Catherine is from Hilo, born and raised, homeschooled until 16, then began attending HCC as a dual-credit enrollment student, transferred to UH at 17. She has been working on a Bachelors of Computer Science at University of Hawaii at Hilo since, aiming to graduate in Spring of 2024. If she’s able to find a suitable job, she’d like to go for her master’s in CS, but doesn’t have much interest in anything further except for teaching purposes. She can usually be found in the computer lab working on homework or playing games, and a good book will hold her attention for hours.
Home Island: Big Island, Hawaii
Institution when accepted: University of Hawai?i at Hilo
Akamai Project: Decoding Ground-level Chaos: Exploring Meteorological, Environmental, and AIRFLOW Data to Identify Key Causes of Ground-level Optical Turbulence
Project Site: UH Institute for Astronomy, Hilo, HI
Mentors: Mark Chun & Luke McKay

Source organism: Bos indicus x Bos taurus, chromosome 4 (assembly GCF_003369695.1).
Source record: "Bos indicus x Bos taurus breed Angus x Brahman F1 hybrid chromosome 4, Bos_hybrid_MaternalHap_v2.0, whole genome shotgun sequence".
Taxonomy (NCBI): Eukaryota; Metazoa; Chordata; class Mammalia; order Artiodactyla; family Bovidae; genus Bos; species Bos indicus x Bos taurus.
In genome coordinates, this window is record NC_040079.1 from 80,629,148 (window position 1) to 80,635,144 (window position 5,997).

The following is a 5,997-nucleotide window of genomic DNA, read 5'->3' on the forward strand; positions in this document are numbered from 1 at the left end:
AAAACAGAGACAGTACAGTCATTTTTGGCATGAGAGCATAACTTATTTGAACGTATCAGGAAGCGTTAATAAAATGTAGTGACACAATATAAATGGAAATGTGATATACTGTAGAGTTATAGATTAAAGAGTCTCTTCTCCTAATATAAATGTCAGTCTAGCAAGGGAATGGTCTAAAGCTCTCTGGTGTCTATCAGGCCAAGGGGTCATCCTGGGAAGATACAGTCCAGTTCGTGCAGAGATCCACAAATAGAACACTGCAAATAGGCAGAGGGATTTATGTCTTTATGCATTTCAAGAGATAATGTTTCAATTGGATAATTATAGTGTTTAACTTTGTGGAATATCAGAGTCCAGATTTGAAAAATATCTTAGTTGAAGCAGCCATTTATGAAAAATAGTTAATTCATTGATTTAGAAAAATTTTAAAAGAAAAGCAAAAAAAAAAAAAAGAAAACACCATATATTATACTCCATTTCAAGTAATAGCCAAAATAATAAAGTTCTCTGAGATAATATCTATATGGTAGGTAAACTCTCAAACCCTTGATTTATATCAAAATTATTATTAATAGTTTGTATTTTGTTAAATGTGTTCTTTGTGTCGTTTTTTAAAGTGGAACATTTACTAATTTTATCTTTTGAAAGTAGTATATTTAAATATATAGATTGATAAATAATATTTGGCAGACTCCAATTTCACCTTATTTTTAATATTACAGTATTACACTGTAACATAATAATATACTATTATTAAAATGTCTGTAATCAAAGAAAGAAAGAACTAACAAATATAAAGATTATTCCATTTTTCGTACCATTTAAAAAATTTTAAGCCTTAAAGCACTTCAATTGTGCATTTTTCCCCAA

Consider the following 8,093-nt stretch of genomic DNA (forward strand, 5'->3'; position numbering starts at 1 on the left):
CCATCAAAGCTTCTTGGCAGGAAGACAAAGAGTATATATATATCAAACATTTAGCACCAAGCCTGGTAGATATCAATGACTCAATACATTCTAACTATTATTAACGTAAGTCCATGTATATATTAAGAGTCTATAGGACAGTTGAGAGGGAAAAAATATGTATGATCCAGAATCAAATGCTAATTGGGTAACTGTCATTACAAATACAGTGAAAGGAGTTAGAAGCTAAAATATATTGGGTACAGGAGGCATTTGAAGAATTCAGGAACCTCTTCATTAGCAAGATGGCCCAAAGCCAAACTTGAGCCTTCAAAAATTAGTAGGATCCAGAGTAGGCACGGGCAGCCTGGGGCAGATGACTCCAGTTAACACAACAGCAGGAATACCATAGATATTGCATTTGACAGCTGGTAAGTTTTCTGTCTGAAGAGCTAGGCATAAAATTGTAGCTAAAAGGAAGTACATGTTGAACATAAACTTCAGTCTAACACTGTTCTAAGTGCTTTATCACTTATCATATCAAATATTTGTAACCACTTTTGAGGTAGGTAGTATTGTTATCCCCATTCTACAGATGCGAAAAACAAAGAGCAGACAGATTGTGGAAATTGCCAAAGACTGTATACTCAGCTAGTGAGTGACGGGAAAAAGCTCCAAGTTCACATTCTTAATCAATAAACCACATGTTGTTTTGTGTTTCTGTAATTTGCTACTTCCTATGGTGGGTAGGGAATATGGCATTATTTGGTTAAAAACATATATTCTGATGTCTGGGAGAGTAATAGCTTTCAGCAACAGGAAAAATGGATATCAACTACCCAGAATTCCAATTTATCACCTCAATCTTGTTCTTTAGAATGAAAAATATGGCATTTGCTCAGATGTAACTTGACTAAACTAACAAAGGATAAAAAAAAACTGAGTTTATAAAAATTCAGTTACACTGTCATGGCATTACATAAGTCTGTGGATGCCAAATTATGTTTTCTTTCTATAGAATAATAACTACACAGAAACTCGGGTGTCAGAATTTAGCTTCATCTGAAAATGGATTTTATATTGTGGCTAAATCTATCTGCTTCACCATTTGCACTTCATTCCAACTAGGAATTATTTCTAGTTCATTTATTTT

Image quality of ground-based telescopes such as the University of Hawai?i 2.2-meter telescope (UH 2.2m) is hindered by optical turbulence, much like how heat haze on a road distorts one’s view. This type of turbulence is caused by mechanical energy in conjunction with temperature variations. This project took the first step in quantifying the effects of environmental conditions on optical turbulence inside the dome of the UH 2.2m. We used AIRFLOW (Airborne Interferometric Recombiner – Fluctuations of Light at Optical Wavelengths) sensors to sample optical turbulence at various locations within the dome by projecting a light pattern across a distance of 100 mm. The aim of this project is to use this sensor data, along with meteorological data from the summit weather station, and dome environment data from the engineering databases to perform a preliminary analysis aimed at identifying key problems and significant contributors to the dome’s optical turbulence. Since our AIRFLOW sensors record data every 5 minutes, while the meteorological data is recorded every minute, the first stage of this work involved the creation and synchronization of the datasets from each of the relevant sources. The second stage focused on analyzing the data for major factors within the resulting datasets. This data will help determine new locations for the sensors, which will be moved at some point to monitor areas of more interest as indicated by the initial analysis. The data from the new locations will also be incorporated into the analysis as additional datasets.